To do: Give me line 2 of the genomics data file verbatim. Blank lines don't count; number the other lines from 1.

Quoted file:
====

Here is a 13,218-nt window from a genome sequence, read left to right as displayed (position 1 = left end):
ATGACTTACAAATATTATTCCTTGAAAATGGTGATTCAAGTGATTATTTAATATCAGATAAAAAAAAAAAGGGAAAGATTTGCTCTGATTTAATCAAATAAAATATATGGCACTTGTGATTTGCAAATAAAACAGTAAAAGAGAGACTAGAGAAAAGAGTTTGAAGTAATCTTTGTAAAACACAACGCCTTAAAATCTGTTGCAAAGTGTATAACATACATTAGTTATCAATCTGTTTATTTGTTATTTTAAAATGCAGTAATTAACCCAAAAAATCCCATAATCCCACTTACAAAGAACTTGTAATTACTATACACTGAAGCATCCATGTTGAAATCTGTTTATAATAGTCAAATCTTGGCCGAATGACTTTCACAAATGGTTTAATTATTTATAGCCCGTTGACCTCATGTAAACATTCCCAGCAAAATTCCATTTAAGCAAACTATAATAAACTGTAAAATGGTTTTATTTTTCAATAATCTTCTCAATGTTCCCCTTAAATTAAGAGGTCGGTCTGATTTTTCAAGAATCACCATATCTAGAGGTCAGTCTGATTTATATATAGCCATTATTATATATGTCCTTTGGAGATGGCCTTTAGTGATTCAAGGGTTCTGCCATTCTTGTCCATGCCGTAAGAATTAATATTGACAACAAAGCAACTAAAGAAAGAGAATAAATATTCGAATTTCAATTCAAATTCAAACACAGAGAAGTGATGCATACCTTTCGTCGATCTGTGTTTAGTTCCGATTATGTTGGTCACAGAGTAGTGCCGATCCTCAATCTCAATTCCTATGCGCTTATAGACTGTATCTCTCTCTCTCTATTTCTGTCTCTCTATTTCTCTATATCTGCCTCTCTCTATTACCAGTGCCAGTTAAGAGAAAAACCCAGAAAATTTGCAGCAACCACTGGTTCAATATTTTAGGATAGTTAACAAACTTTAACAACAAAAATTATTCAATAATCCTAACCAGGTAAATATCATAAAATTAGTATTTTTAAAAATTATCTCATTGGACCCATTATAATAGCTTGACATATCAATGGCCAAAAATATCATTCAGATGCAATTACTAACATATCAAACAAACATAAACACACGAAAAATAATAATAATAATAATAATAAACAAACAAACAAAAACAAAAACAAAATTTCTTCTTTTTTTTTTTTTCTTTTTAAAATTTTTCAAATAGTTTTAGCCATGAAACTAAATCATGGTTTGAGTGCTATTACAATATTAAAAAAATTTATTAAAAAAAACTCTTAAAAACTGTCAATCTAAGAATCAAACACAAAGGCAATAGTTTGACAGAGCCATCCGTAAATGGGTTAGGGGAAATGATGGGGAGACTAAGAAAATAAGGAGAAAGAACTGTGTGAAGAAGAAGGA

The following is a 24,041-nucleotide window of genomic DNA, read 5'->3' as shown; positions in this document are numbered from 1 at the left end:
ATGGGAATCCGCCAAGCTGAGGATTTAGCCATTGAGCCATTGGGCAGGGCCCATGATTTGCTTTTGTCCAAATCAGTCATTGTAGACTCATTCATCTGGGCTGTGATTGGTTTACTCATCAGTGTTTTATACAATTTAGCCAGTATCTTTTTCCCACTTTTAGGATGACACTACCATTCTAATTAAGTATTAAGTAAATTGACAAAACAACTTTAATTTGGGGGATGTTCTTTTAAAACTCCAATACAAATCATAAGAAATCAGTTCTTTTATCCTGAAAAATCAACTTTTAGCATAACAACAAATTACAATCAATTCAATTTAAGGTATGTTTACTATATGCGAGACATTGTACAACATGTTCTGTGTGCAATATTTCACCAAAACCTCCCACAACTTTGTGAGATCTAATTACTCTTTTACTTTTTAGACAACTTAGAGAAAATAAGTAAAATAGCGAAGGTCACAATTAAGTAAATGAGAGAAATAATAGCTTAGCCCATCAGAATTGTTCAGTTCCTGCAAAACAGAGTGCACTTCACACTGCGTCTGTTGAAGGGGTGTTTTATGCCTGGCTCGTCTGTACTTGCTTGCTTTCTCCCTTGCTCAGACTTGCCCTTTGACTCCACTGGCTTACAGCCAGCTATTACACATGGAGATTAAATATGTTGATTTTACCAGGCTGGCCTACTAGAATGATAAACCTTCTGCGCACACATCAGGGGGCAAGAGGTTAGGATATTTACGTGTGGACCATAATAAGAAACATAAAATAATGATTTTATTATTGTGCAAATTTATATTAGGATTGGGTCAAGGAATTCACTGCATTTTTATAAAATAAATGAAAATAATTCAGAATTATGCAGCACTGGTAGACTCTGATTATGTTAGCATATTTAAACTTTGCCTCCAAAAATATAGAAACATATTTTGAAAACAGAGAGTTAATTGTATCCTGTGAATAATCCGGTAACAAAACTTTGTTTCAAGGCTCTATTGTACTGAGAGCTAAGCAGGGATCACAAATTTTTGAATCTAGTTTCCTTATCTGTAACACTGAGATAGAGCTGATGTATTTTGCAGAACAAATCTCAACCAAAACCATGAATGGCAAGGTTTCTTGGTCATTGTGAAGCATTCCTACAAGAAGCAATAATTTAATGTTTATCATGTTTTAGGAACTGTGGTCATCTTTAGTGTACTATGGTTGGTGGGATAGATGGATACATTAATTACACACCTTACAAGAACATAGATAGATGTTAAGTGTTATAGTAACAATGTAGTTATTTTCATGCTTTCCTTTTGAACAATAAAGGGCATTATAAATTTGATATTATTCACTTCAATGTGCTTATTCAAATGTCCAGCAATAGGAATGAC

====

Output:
ATGACTTACAAATATTATTCCTTGAAAATGGTGATTCAAGTGATTATTTAATATCAGATAAAAAAAAAAAGGGAAAGATTTGCTCTGATTTAATCAAATAAAATATATGGCACTTGTGATTTGCAAATAAAACAGTAAAAGAGAGACTAGAGAAAAGAGTTTGAAGTAATCTTTGTAAAACACAACGCCTTAAAATCTGTTGCAAAGTGTATAACATACATTAGTTATCAATCTGTTTATTTGTTATTTTAAAATGCAGTAATTAACCCAAAAAATCCCATAATCCCACTTACAAAGAACTTGTAATTACTATACACTGAAGCATCCATGTTGAAATCTGTTTATAATAGTCAAATCTTGGCCGAATGACTTTCACAAATGGTTTAATTATTTATAGCCCGTTGACCTCATGTAAACATTCCCAGCAAAATTCCATTTAAGCAAACTATAATAAACTGTAAAATGGTTTTATTTTTCAATAATCTTCTCAATGTTCCCCTTAAATTAAGAGGTCGGTCTGATTTTTCAAGAATCACCATATCTAGAGGTCAGTCTGATTTATATATAGCCATTATTATATATGTCCTTTGGAGATGGCCTTTAGTGATTCAAGGGTTCTGCCATTCTTGTCCATGCCGTAAGAATTAATATTGACAACAAAGCAACTAAAGAAAGAGAATAAATATTCGAATTTCAATTCAAATTCAAACACAGAGAAGTGATGCATACCTTTCGTCGATCTGTGTTTAGTTCCGATTATGTTGGTCACAGAGTAGTGCCGATCCTCAATCTCAATTCCTATGCGCTTATAGACTGTATCTCTCTCTCTCTATTTCTGTCTCTCTATTTCTCTATATCTGCCTCTCTCTATTACCAGTGCCAGTTAAGAGAAAAACCCAGAAAATTTGCAGCAACCACTGGTTCAATATTTTAGGATAGTTAACAAACTTTAACAACAAAAATTATTCAATAATCCTAACCAGGTAAATATCATAAAATTAGTATTTTTAAAAATTATCTCATTGGACCCATTATAATAGCTTGACATATCAATGGCCAAAAATATCATTCAGATGCAATTACTAACATATCAAACAAACATAAACACACGAAAAATAATAATAATAATAATAATAAACAAACAAACAAAAACAAAAACAAAATTTCTTCTTTTTTTTTTTTTCTTTTTAAAATTTTTCAAATAGTTTTAGCCATGAAACTAAATCATGGTTTGAGTGCTATTACAATATTAAAAAAATTTATTAAAAAAAACTCTTAAAAACTGTCAATCTAAGAATCAAACACAAAGGCAATAGTTTGACAGAGCCATCCGTAAATGGGTTAGGGGAAATGATGGGGAGACTAAGAAAATAAGGAGAAAGAACTGTGTGAAGAAGAAGGA